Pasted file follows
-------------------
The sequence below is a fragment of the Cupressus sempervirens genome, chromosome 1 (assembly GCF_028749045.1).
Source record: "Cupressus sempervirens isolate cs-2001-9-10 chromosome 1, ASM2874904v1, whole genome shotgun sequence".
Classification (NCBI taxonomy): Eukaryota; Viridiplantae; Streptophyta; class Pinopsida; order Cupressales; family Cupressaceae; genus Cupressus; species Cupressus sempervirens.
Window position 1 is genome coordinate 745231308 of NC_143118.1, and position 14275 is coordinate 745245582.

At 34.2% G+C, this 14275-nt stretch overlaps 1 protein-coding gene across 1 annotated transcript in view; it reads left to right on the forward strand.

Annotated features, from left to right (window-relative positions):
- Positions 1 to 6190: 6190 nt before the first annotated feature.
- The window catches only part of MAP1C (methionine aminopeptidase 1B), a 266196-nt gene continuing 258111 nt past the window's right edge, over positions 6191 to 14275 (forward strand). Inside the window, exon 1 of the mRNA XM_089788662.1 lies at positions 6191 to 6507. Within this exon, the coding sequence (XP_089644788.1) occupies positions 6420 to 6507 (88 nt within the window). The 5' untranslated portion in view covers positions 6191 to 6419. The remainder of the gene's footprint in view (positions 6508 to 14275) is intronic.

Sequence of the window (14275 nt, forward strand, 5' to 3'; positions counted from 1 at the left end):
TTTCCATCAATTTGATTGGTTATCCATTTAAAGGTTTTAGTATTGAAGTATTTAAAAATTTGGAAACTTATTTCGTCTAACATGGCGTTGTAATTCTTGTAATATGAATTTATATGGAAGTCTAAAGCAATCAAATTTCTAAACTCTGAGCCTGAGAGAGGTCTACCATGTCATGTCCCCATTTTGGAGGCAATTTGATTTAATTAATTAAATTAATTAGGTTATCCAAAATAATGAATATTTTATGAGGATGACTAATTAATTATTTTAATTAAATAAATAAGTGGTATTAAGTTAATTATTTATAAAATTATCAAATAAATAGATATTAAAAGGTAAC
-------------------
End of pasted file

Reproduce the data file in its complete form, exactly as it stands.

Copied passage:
The sequence below is a fragment of the Cupressus sempervirens genome, chromosome 1 (assembly GCF_028749045.1).
Source record: "Cupressus sempervirens isolate cs-2001-9-10 chromosome 1, ASM2874904v1, whole genome shotgun sequence".
Classification (NCBI taxonomy): Eukaryota; Viridiplantae; Streptophyta; class Pinopsida; order Cupressales; family Cupressaceae; genus Cupressus; species Cupressus sempervirens.
Window position 1 is genome coordinate 745231308 of NC_143118.1, and position 14275 is coordinate 745245582.

At 34.2% G+C, this 14275-nt stretch overlaps 1 protein-coding gene across 1 annotated transcript in view; it reads left to right on the forward strand.

Annotated features, from left to right (window-relative positions):
- Positions 1 to 6190: 6190 nt before the first annotated feature.
- The window catches only part of MAP1C (methionine aminopeptidase 1B), a 266196-nt gene continuing 258111 nt past the window's right edge, over positions 6191 to 14275 (forward strand). Inside the window, exon 1 of the mRNA XM_089788662.1 lies at positions 6191 to 6507. Within this exon, the coding sequence (XP_089644788.1) occupies positions 6420 to 6507 (88 nt within the window). The 5' untranslated portion in view covers positions 6191 to 6419. The remainder of the gene's footprint in view (positions 6508 to 14275) is intronic.

Sequence of the window (14275 nt, forward strand, 5' to 3'; positions counted from 1 at the left end):
TTTCCATCAATTTGATTGGTTATCCATTTAAAGGTTTTAGTATTGAAGTATTTAAAAATTTGGAAACTTATTTCGTCTAACATGGCGTTGTAATTCTTGTAATATGAATTTATATGGAAGTCTAAAGCAATCAAATTTCTAAACTCTGAGCCTGAGAGAGGTCTACCATGTCATGTCCCCATTTTGGAGGCAATTTGATTTAATTAATTAAATTAATTAGGTTATCCAAAATAATGAATATTTTATGAGGATGACTAATTAATTATTTTAATTAAATAAATAAGTGGTATTAAGTTAATTATTTATAAAATTATCAAATAAATAGATATTAAAAGGTAAC